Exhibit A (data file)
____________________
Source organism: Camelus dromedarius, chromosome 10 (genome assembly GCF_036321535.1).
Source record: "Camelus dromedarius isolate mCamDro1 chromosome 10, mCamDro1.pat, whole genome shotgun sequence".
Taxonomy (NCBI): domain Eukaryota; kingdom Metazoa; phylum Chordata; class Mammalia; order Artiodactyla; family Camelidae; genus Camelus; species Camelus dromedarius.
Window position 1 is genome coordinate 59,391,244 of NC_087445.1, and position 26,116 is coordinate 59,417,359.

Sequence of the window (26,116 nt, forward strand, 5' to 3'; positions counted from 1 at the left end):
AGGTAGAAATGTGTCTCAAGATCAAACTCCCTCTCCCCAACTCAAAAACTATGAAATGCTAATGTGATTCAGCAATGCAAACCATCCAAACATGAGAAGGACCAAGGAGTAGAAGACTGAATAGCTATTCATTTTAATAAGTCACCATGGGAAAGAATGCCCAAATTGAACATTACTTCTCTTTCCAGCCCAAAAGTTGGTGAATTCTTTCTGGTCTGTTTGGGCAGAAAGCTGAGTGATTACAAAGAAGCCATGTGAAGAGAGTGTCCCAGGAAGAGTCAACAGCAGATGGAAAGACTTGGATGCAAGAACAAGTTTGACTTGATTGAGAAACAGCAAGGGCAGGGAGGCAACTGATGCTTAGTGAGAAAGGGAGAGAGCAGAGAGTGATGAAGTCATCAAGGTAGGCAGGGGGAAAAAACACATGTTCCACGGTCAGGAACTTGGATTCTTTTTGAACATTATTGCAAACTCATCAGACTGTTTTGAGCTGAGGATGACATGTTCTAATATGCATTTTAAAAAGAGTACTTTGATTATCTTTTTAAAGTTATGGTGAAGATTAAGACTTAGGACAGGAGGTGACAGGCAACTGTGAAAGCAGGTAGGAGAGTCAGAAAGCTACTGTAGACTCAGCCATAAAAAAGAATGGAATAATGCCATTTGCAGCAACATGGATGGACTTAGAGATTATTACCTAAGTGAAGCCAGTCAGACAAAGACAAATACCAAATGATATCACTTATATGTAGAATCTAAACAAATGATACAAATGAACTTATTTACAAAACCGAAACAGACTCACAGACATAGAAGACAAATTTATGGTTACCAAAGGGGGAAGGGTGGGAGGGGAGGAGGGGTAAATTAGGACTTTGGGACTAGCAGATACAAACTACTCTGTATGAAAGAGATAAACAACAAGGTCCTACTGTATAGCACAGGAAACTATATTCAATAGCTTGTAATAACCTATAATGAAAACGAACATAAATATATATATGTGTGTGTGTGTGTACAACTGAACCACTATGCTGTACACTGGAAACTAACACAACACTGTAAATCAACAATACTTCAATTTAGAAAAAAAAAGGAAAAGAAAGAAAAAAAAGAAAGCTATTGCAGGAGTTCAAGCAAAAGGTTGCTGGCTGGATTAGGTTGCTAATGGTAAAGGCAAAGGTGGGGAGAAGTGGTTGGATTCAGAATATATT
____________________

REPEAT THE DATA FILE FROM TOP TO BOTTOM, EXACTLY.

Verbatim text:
Source organism: Camelus dromedarius, chromosome 10 (genome assembly GCF_036321535.1).
Source record: "Camelus dromedarius isolate mCamDro1 chromosome 10, mCamDro1.pat, whole genome shotgun sequence".
Taxonomy (NCBI): domain Eukaryota; kingdom Metazoa; phylum Chordata; class Mammalia; order Artiodactyla; family Camelidae; genus Camelus; species Camelus dromedarius.
Window position 1 is genome coordinate 59,391,244 of NC_087445.1, and position 26,116 is coordinate 59,417,359.

Sequence of the window (26,116 nt, forward strand, 5' to 3'; positions counted from 1 at the left end):
AGGTAGAAATGTGTCTCAAGATCAAACTCCCTCTCCCCAACTCAAAAACTATGAAATGCTAATGTGATTCAGCAATGCAAACCATCCAAACATGAGAAGGACCAAGGAGTAGAAGACTGAATAGCTATTCATTTTAATAAGTCACCATGGGAAAGAATGCCCAAATTGAACATTACTTCTCTTTCCAGCCCAAAAGTTGGTGAATTCTTTCTGGTCTGTTTGGGCAGAAAGCTGAGTGATTACAAAGAAGCCATGTGAAGAGAGTGTCCCAGGAAGAGTCAACAGCAGATGGAAAGACTTGGATGCAAGAACAAGTTTGACTTGATTGAGAAACAGCAAGGGCAGGGAGGCAACTGATGCTTAGTGAGAAAGGGAGAGAGCAGAGAGTGATGAAGTCATCAAGGTAGGCAGGGGGAAAAAACACATGTTCCACGGTCAGGAACTTGGATTCTTTTTGAACATTATTGCAAACTCATCAGACTGTTTTGAGCTGAGGATGACATGTTCTAATATGCATTTTAAAAAGAGTACTTTGATTATCTTTTTAAAGTTATGGTGAAGATTAAGACTTAGGACAGGAGGTGACAGGCAACTGTGAAAGCAGGTAGGAGAGTCAGAAAGCTACTGTAGACTCAGCCATAAAAAAGAATGGAATAATGCCATTTGCAGCAACATGGATGGACTTAGAGATTATTACCTAAGTGAAGCCAGTCAGACAAAGACAAATACCAAATGATATCACTTATATGTAGAATCTAAACAAATGATACAAATGAACTTATTTACAAAACCGAAACAGACTCACAGACATAGAAGACAAATTTATGGTTACCAAAGGGGGAAGGGTGGGAGGGGAGGAGGGGTAAATTAGGACTTTGGGACTAGCAGATACAAACTACTCTGTATGAAAGAGATAAACAACAAGGTCCTACTGTATAGCACAGGAAACTATATTCAATAGCTTGTAATAACCTATAATGAAAACGAACATAAATATATATATGTGTGTGTGTGTGTACAACTGAACCACTATGCTGTACACTGGAAACTAACACAACACTGTAAATCAACAATACTTCAATTTAGAAAAAAAAAGGAAAAGAAAGAAAAAAAAGAAAGCTATTGCAGGAGTTCAAGCAAAAGGTTGCTGGCTGGATTAGGTTGCTAATGGTAAAGGCAAAGGTGGGGAGAAGTGGTTGGATTCAGAATATATT